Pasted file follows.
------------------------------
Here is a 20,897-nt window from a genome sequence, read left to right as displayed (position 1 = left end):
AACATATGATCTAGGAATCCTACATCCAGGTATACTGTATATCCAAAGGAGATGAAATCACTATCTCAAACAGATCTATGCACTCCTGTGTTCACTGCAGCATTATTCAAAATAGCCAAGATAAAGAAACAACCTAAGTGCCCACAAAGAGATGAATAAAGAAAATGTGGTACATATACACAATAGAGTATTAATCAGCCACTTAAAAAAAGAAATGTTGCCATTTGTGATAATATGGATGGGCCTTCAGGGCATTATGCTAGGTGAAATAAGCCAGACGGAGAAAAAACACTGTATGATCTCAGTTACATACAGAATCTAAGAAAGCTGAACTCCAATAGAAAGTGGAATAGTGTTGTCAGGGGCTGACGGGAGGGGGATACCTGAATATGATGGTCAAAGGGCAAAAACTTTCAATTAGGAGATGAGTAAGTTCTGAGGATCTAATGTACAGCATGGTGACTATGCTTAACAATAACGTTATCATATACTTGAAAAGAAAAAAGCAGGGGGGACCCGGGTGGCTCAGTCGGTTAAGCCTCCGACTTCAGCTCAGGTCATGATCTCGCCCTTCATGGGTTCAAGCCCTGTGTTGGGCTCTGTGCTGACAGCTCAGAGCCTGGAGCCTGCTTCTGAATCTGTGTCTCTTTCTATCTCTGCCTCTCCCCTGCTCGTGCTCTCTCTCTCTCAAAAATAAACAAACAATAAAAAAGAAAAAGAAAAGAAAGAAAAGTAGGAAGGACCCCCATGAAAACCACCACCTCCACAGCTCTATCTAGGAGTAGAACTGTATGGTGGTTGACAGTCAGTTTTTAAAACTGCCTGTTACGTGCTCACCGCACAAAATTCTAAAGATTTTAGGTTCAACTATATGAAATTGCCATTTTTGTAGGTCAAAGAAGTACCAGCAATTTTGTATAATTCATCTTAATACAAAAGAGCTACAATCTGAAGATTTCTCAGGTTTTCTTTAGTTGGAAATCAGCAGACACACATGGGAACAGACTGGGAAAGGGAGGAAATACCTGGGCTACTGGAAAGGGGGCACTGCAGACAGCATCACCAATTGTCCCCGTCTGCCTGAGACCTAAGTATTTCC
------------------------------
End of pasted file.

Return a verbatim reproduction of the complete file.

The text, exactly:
Here is a 20,897-nt window from a genome sequence, read left to right as displayed (position 1 = left end):
AACATATGATCTAGGAATCCTACATCCAGGTATACTGTATATCCAAAGGAGATGAAATCACTATCTCAAACAGATCTATGCACTCCTGTGTTCACTGCAGCATTATTCAAAATAGCCAAGATAAAGAAACAACCTAAGTGCCCACAAAGAGATGAATAAAGAAAATGTGGTACATATACACAATAGAGTATTAATCAGCCACTTAAAAAAAGAAATGTTGCCATTTGTGATAATATGGATGGGCCTTCAGGGCATTATGCTAGGTGAAATAAGCCAGACGGAGAAAAAACACTGTATGATCTCAGTTACATACAGAATCTAAGAAAGCTGAACTCCAATAGAAAGTGGAATAGTGTTGTCAGGGGCTGACGGGAGGGGGATACCTGAATATGATGGTCAAAGGGCAAAAACTTTCAATTAGGAGATGAGTAAGTTCTGAGGATCTAATGTACAGCATGGTGACTATGCTTAACAATAACGTTATCATATACTTGAAAAGAAAAAAGCAGGGGGGACCCGGGTGGCTCAGTCGGTTAAGCCTCCGACTTCAGCTCAGGTCATGATCTCGCCCTTCATGGGTTCAAGCCCTGTGTTGGGCTCTGTGCTGACAGCTCAGAGCCTGGAGCCTGCTTCTGAATCTGTGTCTCTTTCTATCTCTGCCTCTCCCCTGCTCGTGCTCTCTCTCTCTCAAAAATAAACAAACAATAAAAAAGAAAAAGAAAAGAAAGAAAAGTAGGAAGGACCCCCATGAAAACCACCACCTCCACAGCTCTATCTAGGAGTAGAACTGTATGGTGGTTGACAGTCAGTTTTTAAAACTGCCTGTTACGTGCTCACCGCACAAAATTCTAAAGATTTTAGGTTCAACTATATGAAATTGCCATTTTTGTAGGTCAAAGAAGTACCAGCAATTTTGTATAATTCATCTTAATACAAAAGAGCTACAATCTGAAGATTTCTCAGGTTTTCTTTAGTTGGAAATCAGCAGACACACATGGGAACAGACTGGGAAAGGGAGGAAATACCTGGGCTACTGGAAAGGGGGCACTGCAGACAGCATCACCAATTGTCCCCGTCTGCCTGAGACCTAAGTATTTCC